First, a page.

TOY set an ominous mood that ultimately proves superficial. As a result, Clear Shot makes few indentations and leaves few fingerprints behind.
Individual emotional reactions to music are difficult to trace or predict. We filter music through the lenses of our own experiences and dispositions, and we construct personal, idiosyncratic meanings for any given work of art. Despite the uncertainty this lends to interpretation, popular music relies on the assumption that there are some consistent and even predictable ways that humans in a certain cultural context react to musical motifs. Perhaps due to some odd quirk in our temporal lobes, certain melodies are all but guaranteed to become earworms, and certain beats have the divine power to make large swaths of people burst into dance. Chord progressions in a major key put us into an optimistic disposition, whereas a minor key can sway us toward bitterness and dread.
It is this last truth in which TOY place a great deal of faith on their third album, Clear Shot. The Brighton, UK band draws on Britpop, psychedelic rock, and occasional (though oft-overstated) homages to shoegaze to create technically proficient rock music shrouded in gloom. They know how to cast a dark veneer over their audience, milking those minor keys again and again to create a foreboding and vaguely menacing atmosphere. Mood is first and foremost here; there are plenty of theoretically astute musical movements to be found, but they feel incidental and secondary to the larger purpose of drawing you into TOY's brooding storm cloud. Herein lies the challenge for Clear Shot, though: can the album create and express a mood profoundly and authentically enough to touch and move the listener, or will it content itself merely in depressing the affective centers of the brain for 51 minutes?
At times, the five-piece is able to do more than simply manipulate our emotional hardware with musical trickery. Clear Shot is ironically best at its sunniest moments, allowing the shadows only to blur the edges of dreams rather than take over entirely. "Clouds that Cover the Sun", the clearest and best tribute to bands like Slowdive on here, conveys a disoriented, uncertain, and ultimately false carefreeness. It sounds like riding a carousel on a spring day, wanting to have a good time but feeling slightly nauseous. "There must be a way to wipe out the memory…whirling around in my periphery," lead singer Tom Dougall sighs as the band takes us on a seasick ride through subtle emotional vicissitudes. "Clouds" relies on an old and familiar trick, belying cheerful pop psychedelia with darker lyrics, but it's one of the most effective and memorable tracks here. The bittersweet and poppy "Another Dimension" finds success employing a similar tension, with a keyboard refrain that will get stuck in your head more than anything else on the album.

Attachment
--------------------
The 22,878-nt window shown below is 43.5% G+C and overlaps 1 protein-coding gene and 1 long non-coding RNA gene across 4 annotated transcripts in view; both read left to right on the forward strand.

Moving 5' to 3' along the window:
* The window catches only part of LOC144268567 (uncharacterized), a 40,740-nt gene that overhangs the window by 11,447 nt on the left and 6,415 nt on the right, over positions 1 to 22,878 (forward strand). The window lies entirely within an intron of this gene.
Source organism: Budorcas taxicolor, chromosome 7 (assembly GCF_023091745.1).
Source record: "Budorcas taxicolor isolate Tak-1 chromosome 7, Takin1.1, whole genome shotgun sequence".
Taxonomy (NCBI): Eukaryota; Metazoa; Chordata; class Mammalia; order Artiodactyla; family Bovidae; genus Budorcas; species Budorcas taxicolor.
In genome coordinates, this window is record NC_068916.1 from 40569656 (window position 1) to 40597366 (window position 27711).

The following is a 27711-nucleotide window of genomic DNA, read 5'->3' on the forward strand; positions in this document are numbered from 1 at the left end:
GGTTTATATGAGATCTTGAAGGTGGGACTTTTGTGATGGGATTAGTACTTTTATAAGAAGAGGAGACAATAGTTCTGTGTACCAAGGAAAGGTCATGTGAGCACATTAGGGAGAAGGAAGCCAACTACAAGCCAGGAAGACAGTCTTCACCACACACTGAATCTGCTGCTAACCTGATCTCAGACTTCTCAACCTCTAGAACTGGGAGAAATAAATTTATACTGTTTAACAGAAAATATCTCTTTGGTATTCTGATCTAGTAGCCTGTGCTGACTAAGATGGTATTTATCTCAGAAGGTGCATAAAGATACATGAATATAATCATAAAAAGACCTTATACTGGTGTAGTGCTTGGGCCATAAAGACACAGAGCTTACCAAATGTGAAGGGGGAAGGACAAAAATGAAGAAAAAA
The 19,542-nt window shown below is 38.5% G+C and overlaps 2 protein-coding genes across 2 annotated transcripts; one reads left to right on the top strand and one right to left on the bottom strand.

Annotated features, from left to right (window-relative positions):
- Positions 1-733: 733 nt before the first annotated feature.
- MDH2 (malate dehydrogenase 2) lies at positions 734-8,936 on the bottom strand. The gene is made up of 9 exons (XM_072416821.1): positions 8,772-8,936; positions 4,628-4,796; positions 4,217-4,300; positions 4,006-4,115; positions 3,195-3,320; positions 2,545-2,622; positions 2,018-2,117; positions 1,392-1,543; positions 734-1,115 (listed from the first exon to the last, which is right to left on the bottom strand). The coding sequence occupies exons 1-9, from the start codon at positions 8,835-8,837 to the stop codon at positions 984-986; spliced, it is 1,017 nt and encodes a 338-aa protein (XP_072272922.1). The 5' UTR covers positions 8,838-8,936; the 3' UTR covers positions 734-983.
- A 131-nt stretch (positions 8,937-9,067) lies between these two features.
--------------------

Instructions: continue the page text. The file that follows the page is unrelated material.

Elsewhere, TOY commit less to writing straightforward pop songs and more to loftier rock expressionism, with very mixed results. "Fast Silver" keeps with the psychedelic feel but synthesizes it with anxious, seedy blues-rock. It does indeed convey a sense of grittiness and dread, making for an uncomfortable listen that makes you feel like you've wound up on the wrong side of the "railroad track" alluded to in the lyrics. The problem is that the song does little more than superficially suggest an image. It makes no commentary on what all this means, not for us and not for Dougall, who sings about "find[ing] my way back home" without ever illustrating what "home" is or why it's important to make it back there. In places like this, Dougall's vocal style becomes a hindrance rather than a tool: he mumbles like a teenager trying to sound cool, attempting to communicate darkness without ever actually making himself vulnerable and exposing his own emotions. Similarly, "Spirits Don't Lie" is as doom-and-gloom as it gets here, but it is difficult to locate any kind of core or source from which its alleged darkness stems. For this reason, many of the songs on Clear Shot vanish without a trace once their allotted time has been spent.
Many great albums traffic primarily in moods and immersion, and do not necessarily show their whole hand to the listener. It is not as though TOY's ambitions were misguided from the start, then. In order for a mood-driven album to be successful, though, it has to suggest powerful currents of emotion flowing just underneath or in the periphery. Even if an ambiguous and superficial "mood" is all we are given directly, a compelling album creates suggestions that don't just stimulate our bare emotions, but also provoke our imagination and curiosity. It embraces subjectivity and personal interpretation rather than relying solely on predictable reactions. In this regard, TOY's latest release comes up short. The black cloak is there, but the body and the flesh underneath go undetected. Clear Shot makes few indentations and leaves few fingerprints behind; any temporary effect it had on your mood can be quickly wiped away and replaced by whatever music you choose to listen to next.